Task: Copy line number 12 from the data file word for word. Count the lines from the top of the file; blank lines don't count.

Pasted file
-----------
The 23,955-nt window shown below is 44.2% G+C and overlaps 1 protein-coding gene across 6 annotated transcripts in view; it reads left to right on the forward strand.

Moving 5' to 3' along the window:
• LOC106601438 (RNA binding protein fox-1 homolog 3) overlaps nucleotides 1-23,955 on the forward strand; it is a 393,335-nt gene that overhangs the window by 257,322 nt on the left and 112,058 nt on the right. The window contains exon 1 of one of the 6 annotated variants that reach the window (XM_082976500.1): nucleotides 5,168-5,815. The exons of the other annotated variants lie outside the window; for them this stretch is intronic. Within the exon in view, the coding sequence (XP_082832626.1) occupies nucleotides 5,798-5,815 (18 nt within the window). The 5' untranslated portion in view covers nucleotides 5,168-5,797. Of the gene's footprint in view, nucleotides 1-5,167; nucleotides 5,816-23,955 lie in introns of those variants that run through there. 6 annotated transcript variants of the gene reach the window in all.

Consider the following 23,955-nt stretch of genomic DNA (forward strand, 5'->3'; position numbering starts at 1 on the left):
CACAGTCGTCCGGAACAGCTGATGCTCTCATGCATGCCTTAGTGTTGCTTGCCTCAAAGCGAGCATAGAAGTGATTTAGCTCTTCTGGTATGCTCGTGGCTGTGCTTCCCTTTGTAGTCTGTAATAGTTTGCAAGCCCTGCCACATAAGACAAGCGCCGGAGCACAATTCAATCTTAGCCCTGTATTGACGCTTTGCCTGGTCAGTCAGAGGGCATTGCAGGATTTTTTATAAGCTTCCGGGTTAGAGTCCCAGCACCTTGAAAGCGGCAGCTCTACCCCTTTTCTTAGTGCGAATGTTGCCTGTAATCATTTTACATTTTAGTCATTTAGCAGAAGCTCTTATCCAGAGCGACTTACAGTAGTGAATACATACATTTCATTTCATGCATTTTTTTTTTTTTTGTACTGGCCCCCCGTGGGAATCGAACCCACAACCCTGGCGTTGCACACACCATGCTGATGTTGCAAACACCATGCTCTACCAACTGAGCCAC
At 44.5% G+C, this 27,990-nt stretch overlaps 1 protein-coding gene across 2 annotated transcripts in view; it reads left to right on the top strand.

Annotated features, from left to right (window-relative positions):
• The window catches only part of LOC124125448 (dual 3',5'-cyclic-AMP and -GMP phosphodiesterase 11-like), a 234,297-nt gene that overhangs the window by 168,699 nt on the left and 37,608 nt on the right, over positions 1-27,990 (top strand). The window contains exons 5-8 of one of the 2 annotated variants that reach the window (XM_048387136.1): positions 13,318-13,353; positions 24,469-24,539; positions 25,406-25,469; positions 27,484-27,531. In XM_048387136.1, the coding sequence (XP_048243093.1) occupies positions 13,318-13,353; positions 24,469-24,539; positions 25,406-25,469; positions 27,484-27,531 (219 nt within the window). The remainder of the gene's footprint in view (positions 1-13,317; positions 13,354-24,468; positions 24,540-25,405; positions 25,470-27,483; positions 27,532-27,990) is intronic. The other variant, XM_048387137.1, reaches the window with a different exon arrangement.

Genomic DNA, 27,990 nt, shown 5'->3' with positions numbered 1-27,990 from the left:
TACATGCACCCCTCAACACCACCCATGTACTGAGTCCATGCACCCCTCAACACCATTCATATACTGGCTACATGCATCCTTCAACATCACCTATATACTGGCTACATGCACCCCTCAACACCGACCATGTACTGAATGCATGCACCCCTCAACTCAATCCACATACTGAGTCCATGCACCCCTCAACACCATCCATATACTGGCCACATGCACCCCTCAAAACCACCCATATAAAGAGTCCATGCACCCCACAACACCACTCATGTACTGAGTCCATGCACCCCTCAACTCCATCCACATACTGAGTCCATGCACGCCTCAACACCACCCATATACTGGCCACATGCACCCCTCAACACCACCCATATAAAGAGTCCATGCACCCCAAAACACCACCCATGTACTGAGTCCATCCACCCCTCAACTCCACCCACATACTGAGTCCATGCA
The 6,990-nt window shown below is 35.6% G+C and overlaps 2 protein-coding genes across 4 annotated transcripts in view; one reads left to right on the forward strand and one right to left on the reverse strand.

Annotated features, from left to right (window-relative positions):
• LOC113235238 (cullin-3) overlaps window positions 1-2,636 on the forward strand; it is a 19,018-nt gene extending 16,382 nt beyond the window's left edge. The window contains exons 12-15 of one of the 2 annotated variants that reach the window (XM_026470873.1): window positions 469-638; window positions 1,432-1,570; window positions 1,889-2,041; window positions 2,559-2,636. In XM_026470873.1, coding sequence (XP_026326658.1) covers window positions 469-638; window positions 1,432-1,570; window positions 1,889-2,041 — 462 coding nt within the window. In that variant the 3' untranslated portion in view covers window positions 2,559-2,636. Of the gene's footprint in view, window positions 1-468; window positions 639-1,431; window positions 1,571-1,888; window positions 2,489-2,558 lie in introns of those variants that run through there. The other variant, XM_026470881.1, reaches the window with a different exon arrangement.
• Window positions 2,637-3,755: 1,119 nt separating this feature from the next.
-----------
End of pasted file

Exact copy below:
Annotated features, from left to right (window-relative positions):